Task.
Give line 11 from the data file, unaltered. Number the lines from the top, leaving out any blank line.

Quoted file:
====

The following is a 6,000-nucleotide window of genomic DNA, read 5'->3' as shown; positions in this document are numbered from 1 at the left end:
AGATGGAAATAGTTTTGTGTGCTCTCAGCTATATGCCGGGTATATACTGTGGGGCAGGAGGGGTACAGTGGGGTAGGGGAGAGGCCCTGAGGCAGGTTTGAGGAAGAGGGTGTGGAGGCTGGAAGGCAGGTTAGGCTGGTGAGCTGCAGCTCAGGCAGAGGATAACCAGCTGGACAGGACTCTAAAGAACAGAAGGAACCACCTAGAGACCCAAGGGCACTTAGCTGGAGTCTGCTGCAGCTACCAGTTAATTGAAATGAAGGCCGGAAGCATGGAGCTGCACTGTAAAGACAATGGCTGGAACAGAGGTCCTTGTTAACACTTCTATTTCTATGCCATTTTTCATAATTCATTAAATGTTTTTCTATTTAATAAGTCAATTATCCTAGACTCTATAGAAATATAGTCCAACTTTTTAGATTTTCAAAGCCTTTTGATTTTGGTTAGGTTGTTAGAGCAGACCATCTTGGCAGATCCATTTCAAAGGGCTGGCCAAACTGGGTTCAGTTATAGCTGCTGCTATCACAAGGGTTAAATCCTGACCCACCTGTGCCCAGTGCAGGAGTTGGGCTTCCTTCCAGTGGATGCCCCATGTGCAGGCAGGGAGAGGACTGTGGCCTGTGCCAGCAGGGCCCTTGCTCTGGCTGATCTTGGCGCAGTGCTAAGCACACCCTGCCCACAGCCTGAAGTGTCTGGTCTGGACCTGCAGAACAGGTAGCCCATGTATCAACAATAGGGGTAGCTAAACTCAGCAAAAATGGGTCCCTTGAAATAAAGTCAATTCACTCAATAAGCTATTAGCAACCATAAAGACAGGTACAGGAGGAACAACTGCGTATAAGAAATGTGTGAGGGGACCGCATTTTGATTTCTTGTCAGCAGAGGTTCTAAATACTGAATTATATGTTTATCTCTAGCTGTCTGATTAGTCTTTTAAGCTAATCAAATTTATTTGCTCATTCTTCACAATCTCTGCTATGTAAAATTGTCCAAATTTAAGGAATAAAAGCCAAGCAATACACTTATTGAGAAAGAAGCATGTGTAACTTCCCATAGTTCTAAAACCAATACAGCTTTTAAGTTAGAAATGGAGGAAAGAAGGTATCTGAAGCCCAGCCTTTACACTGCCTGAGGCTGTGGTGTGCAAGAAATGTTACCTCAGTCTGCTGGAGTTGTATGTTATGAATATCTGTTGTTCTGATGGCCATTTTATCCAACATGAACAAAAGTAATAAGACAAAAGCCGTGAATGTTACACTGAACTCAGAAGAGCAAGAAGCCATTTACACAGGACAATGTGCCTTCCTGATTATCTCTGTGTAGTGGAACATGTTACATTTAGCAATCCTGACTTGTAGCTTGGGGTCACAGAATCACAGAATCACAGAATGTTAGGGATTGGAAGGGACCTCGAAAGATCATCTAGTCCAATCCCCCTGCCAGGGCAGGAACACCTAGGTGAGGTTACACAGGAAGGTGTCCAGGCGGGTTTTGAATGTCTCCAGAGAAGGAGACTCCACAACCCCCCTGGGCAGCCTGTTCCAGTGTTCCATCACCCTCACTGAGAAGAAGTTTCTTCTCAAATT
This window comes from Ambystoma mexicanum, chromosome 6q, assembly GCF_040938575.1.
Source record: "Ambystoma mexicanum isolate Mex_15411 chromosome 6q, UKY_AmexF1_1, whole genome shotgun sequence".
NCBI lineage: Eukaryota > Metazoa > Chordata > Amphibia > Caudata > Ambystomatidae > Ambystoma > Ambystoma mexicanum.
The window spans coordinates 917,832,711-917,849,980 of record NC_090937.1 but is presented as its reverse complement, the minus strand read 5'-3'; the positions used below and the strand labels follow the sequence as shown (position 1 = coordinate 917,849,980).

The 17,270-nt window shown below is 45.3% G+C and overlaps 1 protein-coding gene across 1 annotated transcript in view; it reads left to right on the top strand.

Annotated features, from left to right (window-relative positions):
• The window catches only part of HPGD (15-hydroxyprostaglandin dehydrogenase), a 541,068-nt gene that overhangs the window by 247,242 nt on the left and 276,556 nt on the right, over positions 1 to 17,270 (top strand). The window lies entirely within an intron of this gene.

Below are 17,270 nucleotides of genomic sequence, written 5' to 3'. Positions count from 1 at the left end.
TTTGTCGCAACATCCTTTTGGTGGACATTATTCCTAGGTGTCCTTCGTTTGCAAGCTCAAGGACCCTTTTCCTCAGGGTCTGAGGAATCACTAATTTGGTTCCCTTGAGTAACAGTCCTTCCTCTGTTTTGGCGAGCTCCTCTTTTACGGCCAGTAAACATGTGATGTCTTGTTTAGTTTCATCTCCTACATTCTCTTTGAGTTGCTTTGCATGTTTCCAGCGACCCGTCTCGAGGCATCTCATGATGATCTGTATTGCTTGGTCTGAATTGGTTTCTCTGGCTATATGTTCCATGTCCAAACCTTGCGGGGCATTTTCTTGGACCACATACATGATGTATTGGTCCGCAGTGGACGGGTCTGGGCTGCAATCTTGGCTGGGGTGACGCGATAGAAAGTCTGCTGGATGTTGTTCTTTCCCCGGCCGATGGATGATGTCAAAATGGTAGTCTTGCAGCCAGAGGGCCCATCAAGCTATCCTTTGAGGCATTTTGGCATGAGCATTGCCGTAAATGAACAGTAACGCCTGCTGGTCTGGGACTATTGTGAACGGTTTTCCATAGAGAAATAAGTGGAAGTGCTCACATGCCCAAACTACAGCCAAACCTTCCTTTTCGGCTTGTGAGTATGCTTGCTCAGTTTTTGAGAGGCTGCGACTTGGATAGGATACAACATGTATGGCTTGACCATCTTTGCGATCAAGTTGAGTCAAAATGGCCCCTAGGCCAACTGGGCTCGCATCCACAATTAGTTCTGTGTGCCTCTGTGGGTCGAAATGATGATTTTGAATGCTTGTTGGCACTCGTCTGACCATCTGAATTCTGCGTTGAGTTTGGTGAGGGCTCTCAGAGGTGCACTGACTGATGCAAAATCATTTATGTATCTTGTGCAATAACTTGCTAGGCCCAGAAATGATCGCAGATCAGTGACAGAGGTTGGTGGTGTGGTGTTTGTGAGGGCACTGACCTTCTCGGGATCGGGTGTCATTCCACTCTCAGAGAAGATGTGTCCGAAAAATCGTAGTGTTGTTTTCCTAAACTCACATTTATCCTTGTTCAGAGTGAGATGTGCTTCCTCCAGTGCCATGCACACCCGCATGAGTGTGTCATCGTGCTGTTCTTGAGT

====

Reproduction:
TTTGTCGCAACATCCTTTTGGTGGACATTATTCCTAGGTGTCCTTCGTTTGCAAGCTCAAGGACCCTTTTCCTCAGGGTCTGAGGAATCACTAATTTGGTTCCCTTGAGTAACAGTCCTTCCTCTGTTTTGGCGAGCTCCTCTTTTACGGCCAGTAAACATGTGATGTCTTGTTTAGTTTCATCTCCTACATTCTCTTTGAGTTGCTTTGCATGTTTCCAGCGACCCGTCTCGAGGCATCTCATGATGATCTGTATTGCTTGGTCTGAATTGGTTTCTCTGGCTATATGTTCCATGTCCAAACCTTGCGGGGCATTTTCTTGGACCACATACATGATGTATTGGTCCGCAGTGGACGGGTCTGGGCTGCAATCTTGGCTGGGGTGACGCGATAGAAAGTCTGCTGGATGTTGTTCTTTCCCCGGCCGATGGATGATGTCAAAATGGTAGTCTTGCAGCCAGAGGGCCCATCAAGCTATCCTTTGAGGCATTTTGGCATGAGCATTGCCGTAAATGAACAGTAACGCCTGCTGGTCTGGGACTATTGTGAACGGTTTTCCATAGAGAAATAAGTGGAAGTGCTCACATGCCCAAACTACAGCCAAACCTTCCTTTTCGGCTTGTGAGTATGCTTGCTCAGTTTTTGAGAGGCTGCGACTTGGATAGGATACAACATGTATGGCTTGACCATCTTTGCGATCAAGTTGAGTCAAAATGGCCCCTAGGCCAACTGGGCTCGCATCCACAATTAGTTCTGTGTGCCTCTGTGGGTCGAAATGATGATTTTGAATGCTTGTTGGCACTCGTCTGACCATCTGAATTCTGCGTTGAGTTTGGTGAGGGCTCTCAGAGGTGCACTGACTGATGCAAAATCATTTATGTATCTTGTGCAATAACTTGCTAGGCCCAGAAATGATCGCAGATCAGTGACAGAGGTTGGTGGTGTGGTGTTTGTGAGGGCACTGACCTTCTCGGGATCGGGTGTCATTCCACTCTCAGAGAAGATGTGTCCGAAAAATCGTAGTGTTGTTTTCCTAAACTCACATTTATCCTTGTTCAGAGTGAGATGTGCTTCCTCCAGTGCCATGCACACCCGCATGAGTGTGTCATCGTGCTGTTCTTGAGT